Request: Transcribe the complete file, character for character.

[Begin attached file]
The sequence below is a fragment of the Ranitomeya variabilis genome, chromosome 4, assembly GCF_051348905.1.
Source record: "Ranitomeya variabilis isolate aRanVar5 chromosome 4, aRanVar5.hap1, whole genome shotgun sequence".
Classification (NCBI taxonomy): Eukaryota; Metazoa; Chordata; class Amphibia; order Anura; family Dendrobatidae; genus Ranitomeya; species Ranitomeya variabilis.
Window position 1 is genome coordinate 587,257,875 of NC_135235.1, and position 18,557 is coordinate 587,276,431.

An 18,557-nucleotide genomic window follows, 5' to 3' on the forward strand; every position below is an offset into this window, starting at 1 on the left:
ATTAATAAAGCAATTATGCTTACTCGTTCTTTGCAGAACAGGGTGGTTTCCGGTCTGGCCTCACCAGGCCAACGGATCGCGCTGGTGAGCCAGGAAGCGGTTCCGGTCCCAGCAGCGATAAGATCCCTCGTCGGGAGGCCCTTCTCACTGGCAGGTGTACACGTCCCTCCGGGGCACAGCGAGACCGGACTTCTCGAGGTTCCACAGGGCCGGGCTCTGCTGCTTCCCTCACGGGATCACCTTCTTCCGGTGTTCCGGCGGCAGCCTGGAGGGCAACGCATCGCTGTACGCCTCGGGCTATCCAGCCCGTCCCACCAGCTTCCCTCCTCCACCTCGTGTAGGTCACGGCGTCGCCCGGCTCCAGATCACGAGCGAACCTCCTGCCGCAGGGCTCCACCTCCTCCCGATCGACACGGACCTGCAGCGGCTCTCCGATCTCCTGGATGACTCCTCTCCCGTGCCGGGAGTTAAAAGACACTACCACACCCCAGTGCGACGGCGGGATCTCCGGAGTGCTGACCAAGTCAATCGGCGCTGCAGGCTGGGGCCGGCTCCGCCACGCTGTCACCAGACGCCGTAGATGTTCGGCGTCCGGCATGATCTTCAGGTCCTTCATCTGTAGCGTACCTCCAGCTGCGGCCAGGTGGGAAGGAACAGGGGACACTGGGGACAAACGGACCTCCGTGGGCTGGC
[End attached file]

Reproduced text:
The sequence below is a fragment of the Ranitomeya variabilis genome, chromosome 4, assembly GCF_051348905.1.
Source record: "Ranitomeya variabilis isolate aRanVar5 chromosome 4, aRanVar5.hap1, whole genome shotgun sequence".
Classification (NCBI taxonomy): Eukaryota; Metazoa; Chordata; class Amphibia; order Anura; family Dendrobatidae; genus Ranitomeya; species Ranitomeya variabilis.
Window position 1 is genome coordinate 587,257,875 of NC_135235.1, and position 18,557 is coordinate 587,276,431.

An 18,557-nucleotide genomic window follows, 5' to 3' on the forward strand; every position below is an offset into this window, starting at 1 on the left:
ATTAATAAAGCAATTATGCTTACTCGTTCTTTGCAGAACAGGGTGGTTTCCGGTCTGGCCTCACCAGGCCAACGGATCGCGCTGGTGAGCCAGGAAGCGGTTCCGGTCCCAGCAGCGATAAGATCCCTCGTCGGGAGGCCCTTCTCACTGGCAGGTGTACACGTCCCTCCGGGGCACAGCGAGACCGGACTTCTCGAGGTTCCACAGGGCCGGGCTCTGCTGCTTCCCTCACGGGATCACCTTCTTCCGGTGTTCCGGCGGCAGCCTGGAGGGCAACGCATCGCTGTACGCCTCGGGCTATCCAGCCCGTCCCACCAGCTTCCCTCCTCCACCTCGTGTAGGTCACGGCGTCGCCCGGCTCCAGATCACGAGCGAACCTCCTGCCGCAGGGCTCCACCTCCTCCCGATCGACACGGACCTGCAGCGGCTCTCCGATCTCCTGGATGACTCCTCTCCCGTGCCGGGAGTTAAAAGACACTACCACACCCCAGTGCGACGGCGGGATCTCCGGAGTGCTGACCAAGTCAATCGGCGCTGCAGGCTGGGGCCGGCTCCGCCACGCTGTCACCAGACGCCGTAGATGTTCGGCGTCCGGCATGATCTTCAGGTCCTTCATCTGTAGCGTACCTCCAGCTGCGGCCAGGTGGGAAGGAACAGGGGACACTGGGGACAAACGGACCTCCGTGGGCTGGC